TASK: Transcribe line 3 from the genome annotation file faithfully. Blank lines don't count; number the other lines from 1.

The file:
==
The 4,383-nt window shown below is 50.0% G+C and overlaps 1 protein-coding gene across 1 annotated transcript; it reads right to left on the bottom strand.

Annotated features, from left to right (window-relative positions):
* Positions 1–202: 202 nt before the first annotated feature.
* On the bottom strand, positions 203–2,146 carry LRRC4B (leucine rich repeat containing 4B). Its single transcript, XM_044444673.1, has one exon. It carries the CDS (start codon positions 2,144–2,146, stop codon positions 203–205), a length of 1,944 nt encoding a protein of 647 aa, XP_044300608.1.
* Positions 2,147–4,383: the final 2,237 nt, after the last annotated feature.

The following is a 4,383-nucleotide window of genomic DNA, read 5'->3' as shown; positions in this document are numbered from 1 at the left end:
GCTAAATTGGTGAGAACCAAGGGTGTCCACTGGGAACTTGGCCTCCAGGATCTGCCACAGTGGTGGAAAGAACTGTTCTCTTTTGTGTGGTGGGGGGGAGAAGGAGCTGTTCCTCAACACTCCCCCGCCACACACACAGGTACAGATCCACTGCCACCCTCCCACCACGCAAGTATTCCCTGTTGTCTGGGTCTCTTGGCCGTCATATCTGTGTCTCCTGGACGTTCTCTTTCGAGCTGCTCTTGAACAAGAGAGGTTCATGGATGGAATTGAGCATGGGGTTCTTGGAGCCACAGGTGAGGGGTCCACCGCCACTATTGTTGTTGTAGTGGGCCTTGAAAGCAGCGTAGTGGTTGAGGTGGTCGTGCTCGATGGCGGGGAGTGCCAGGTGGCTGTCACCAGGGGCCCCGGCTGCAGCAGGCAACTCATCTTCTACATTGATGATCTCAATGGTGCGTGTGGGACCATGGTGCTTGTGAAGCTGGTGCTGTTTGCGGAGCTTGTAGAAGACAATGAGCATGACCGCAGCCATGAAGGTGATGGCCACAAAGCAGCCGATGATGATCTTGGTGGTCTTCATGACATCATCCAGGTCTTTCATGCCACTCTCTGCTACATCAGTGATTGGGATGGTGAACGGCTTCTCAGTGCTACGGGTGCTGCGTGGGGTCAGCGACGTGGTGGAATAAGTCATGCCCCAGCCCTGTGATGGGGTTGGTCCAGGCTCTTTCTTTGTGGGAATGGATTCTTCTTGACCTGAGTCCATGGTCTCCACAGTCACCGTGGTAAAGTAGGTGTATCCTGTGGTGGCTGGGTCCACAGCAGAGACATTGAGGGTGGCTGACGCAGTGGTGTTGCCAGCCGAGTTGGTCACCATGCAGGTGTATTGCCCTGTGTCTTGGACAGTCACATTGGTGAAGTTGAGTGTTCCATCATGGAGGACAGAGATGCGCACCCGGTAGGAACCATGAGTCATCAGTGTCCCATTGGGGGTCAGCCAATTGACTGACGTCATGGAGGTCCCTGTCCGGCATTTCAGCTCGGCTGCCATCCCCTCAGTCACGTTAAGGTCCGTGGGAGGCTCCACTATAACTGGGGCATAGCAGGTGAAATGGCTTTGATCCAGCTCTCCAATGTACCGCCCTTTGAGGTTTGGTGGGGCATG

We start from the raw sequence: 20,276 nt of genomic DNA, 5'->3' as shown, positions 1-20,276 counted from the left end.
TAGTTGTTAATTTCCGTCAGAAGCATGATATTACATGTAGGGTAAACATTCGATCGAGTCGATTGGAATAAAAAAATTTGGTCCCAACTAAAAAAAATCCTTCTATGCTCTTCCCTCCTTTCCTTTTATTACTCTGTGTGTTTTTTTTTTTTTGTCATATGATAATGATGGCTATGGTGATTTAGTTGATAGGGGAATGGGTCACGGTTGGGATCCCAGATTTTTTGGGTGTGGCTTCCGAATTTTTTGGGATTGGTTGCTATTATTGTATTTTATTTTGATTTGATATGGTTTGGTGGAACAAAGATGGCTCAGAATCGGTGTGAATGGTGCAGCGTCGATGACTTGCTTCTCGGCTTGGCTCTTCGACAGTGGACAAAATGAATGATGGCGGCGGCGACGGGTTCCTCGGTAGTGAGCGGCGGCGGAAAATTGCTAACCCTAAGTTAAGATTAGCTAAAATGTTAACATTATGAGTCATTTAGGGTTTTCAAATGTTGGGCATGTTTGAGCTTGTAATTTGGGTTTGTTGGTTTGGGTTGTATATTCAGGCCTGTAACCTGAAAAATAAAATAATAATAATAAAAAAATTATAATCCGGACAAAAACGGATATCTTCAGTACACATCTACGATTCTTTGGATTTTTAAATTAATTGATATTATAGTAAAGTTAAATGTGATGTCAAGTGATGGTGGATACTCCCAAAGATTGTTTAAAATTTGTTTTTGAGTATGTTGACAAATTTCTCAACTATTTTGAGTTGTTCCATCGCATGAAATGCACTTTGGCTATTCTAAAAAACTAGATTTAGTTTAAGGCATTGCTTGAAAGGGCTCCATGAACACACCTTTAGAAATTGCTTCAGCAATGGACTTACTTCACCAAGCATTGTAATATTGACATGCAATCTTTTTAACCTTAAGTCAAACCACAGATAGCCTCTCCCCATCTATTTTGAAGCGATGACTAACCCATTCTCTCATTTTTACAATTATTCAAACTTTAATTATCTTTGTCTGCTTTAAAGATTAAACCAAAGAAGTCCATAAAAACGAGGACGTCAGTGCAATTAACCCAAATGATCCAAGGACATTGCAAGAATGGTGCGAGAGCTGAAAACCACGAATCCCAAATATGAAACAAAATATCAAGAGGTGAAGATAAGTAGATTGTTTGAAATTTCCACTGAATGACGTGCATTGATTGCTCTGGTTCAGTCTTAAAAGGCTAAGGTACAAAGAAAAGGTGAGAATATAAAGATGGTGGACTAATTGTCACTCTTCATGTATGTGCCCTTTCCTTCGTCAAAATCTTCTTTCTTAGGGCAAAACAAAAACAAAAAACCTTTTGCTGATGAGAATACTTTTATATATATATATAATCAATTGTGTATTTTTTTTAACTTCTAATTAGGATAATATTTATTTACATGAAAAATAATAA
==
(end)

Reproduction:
* Positions 1–202: 202 nt before the first annotated feature.